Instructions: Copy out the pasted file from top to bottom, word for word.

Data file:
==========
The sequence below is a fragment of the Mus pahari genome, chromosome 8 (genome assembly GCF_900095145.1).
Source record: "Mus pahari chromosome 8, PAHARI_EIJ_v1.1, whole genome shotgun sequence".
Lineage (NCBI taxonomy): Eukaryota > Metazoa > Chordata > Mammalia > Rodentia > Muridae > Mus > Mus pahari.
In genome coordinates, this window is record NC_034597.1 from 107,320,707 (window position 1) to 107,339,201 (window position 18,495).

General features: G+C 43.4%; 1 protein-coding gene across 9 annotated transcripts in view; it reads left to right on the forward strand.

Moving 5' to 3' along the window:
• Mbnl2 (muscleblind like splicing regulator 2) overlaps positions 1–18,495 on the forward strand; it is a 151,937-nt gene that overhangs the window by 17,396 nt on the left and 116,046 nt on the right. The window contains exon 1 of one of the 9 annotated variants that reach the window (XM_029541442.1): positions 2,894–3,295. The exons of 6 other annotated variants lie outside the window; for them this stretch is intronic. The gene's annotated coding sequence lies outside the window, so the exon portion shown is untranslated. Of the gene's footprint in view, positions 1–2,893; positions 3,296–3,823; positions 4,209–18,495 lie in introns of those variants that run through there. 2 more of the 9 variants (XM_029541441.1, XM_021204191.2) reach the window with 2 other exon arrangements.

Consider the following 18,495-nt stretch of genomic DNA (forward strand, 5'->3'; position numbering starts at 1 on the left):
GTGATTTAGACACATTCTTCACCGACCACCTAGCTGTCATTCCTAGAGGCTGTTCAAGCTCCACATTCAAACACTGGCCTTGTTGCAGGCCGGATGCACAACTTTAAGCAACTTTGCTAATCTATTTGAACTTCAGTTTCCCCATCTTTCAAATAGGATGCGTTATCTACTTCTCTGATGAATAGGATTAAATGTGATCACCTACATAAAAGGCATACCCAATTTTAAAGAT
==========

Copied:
The sequence below is a fragment of the Mus pahari genome, chromosome 8 (genome assembly GCF_900095145.1).
Source record: "Mus pahari chromosome 8, PAHARI_EIJ_v1.1, whole genome shotgun sequence".
Lineage (NCBI taxonomy): Eukaryota > Metazoa > Chordata > Mammalia > Rodentia > Muridae > Mus > Mus pahari.
In genome coordinates, this window is record NC_034597.1 from 107,320,707 (window position 1) to 107,339,201 (window position 18,495).

General features: G+C 43.4%; 1 protein-coding gene across 9 annotated transcripts in view; it reads left to right on the forward strand.

Moving 5' to 3' along the window:
• Mbnl2 (muscleblind like splicing regulator 2) overlaps positions 1–18,495 on the forward strand; it is a 151,937-nt gene that overhangs the window by 17,396 nt on the left and 116,046 nt on the right. The window contains exon 1 of one of the 9 annotated variants that reach the window (XM_029541442.1): positions 2,894–3,295. The exons of 6 other annotated variants lie outside the window; for them this stretch is intronic. The gene's annotated coding sequence lies outside the window, so the exon portion shown is untranslated. Of the gene's footprint in view, positions 1–2,893; positions 3,296–3,823; positions 4,209–18,495 lie in introns of those variants that run through there. 2 more of the 9 variants (XM_029541441.1, XM_021204191.2) reach the window with 2 other exon arrangements.

Consider the following 18,495-nt stretch of genomic DNA (forward strand, 5'->3'; position numbering starts at 1 on the left):
GTGATTTAGACACATTCTTCACCGACCACCTAGCTGTCATTCCTAGAGGCTGTTCAAGCTCCACATTCAAACACTGGCCTTGTTGCAGGCCGGATGCACAACTTTAAGCAACTTTGCTAATCTATTTGAACTTCAGTTTCCCCATCTTTCAAATAGGATGCGTTATCTACTTCTCTGATGAATAGGATTAAATGTGATCACCTACATAAAAGGCATACCCAATTTTAAAGAT